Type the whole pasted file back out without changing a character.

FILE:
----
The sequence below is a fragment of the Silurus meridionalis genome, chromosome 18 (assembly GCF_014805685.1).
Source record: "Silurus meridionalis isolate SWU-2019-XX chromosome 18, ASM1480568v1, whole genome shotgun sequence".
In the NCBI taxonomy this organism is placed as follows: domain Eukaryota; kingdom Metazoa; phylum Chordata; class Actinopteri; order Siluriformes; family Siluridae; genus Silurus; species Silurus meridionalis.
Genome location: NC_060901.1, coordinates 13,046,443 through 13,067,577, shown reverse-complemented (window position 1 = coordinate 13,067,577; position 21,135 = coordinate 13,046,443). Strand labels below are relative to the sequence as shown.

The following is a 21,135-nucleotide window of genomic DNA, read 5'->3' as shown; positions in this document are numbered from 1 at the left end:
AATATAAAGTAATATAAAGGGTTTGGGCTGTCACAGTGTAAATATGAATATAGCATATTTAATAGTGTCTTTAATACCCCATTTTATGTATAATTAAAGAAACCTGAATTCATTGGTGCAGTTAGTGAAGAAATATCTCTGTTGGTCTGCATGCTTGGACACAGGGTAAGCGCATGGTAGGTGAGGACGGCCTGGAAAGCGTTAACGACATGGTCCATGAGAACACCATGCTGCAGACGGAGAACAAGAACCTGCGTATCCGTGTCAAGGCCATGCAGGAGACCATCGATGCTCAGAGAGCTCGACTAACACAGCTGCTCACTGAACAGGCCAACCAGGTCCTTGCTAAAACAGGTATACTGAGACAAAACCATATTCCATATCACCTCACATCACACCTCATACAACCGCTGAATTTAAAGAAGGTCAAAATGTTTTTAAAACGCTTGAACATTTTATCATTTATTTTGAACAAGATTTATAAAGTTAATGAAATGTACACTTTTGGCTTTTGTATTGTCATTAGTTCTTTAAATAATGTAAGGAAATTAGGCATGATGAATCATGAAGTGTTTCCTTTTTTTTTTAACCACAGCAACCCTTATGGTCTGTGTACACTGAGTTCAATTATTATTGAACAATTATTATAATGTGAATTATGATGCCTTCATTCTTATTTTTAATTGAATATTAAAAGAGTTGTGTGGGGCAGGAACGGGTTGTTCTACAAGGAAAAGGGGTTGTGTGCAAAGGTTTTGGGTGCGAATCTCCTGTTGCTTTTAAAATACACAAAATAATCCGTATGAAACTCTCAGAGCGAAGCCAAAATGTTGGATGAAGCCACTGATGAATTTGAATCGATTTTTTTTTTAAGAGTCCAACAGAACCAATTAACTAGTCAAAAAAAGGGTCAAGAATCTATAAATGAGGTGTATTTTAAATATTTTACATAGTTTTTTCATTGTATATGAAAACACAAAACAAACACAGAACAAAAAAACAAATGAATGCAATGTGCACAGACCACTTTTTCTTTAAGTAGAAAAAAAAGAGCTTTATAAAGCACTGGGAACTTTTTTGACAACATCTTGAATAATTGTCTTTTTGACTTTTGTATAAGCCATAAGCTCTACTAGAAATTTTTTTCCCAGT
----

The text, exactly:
The sequence below is a fragment of the Silurus meridionalis genome, chromosome 18 (assembly GCF_014805685.1).
Source record: "Silurus meridionalis isolate SWU-2019-XX chromosome 18, ASM1480568v1, whole genome shotgun sequence".
In the NCBI taxonomy this organism is placed as follows: domain Eukaryota; kingdom Metazoa; phylum Chordata; class Actinopteri; order Siluriformes; family Siluridae; genus Silurus; species Silurus meridionalis.
Genome location: NC_060901.1, coordinates 13,046,443 through 13,067,577, shown reverse-complemented (window position 1 = coordinate 13,067,577; position 21,135 = coordinate 13,046,443). Strand labels below are relative to the sequence as shown.

The following is a 21,135-nucleotide window of genomic DNA, read 5'->3' as shown; positions in this document are numbered from 1 at the left end:
AATATAAAGTAATATAAAGGGTTTGGGCTGTCACAGTGTAAATATGAATATAGCATATTTAATAGTGTCTTTAATACCCCATTTTATGTATAATTAAAGAAACCTGAATTCATTGGTGCAGTTAGTGAAGAAATATCTCTGTTGGTCTGCATGCTTGGACACAGGGTAAGCGCATGGTAGGTGAGGACGGCCTGGAAAGCGTTAACGACATGGTCCATGAGAACACCATGCTGCAGACGGAGAACAAGAACCTGCGTATCCGTGTCAAGGCCATGCAGGAGACCATCGATGCTCAGAGAGCTCGACTAACACAGCTGCTCACTGAACAGGCCAACCAGGTCCTTGCTAAAACAGGTATACTGAGACAAAACCATATTCCATATCACCTCACATCACACCTCATACAACCGCTGAATTTAAAGAAGGTCAAAATGTTTTTAAAACGCTTGAACATTTTATCATTTATTTTGAACAAGATTTATAAAGTTAATGAAATGTACACTTTTGGCTTTTGTATTGTCATTAGTTCTTTAAATAATGTAAGGAAATTAGGCATGATGAATCATGAAGTGTTTCCTTTTTTTTTTAACCACAGCAACCCTTATGGTCTGTGTACACTGAGTTCAATTATTATTGAACAATTATTATAATGTGAATTATGATGCCTTCATTCTTATTTTTAATTGAATATTAAAAGAGTTGTGTGGGGCAGGAACGGGTTGTTCTACAAGGAAAAGGGGTTGTGTGCAAAGGTTTTGGGTGCGAATCTCCTGTTGCTTTTAAAATACACAAAATAATCCGTATGAAACTCTCAGAGCGAAGCCAAAATGTTGGATGAAGCCACTGATGAATTTGAATCGATTTTTTTTTTAAGAGTCCAACAGAACCAATTAACTAGTCAAAAAAAGGGTCAAGAATCTATAAATGAGGTGTATTTTAAATATTTTACATAGTTTTTTCATTGTATATGAAAACACAAAACAAACACAGAACAAAAAAACAAATGAATGCAATGTGCACAGACCACTTTTTCTTTAAGTAGAAAAAAAAGAGCTTTATAAAGCACTGGGAACTTTTTTGACAACATCTTGAATAATTGTCTTTTTGACTTTTGTATAAGCCATAAGCTCTACTAGAAATTTTTTTCCCAGT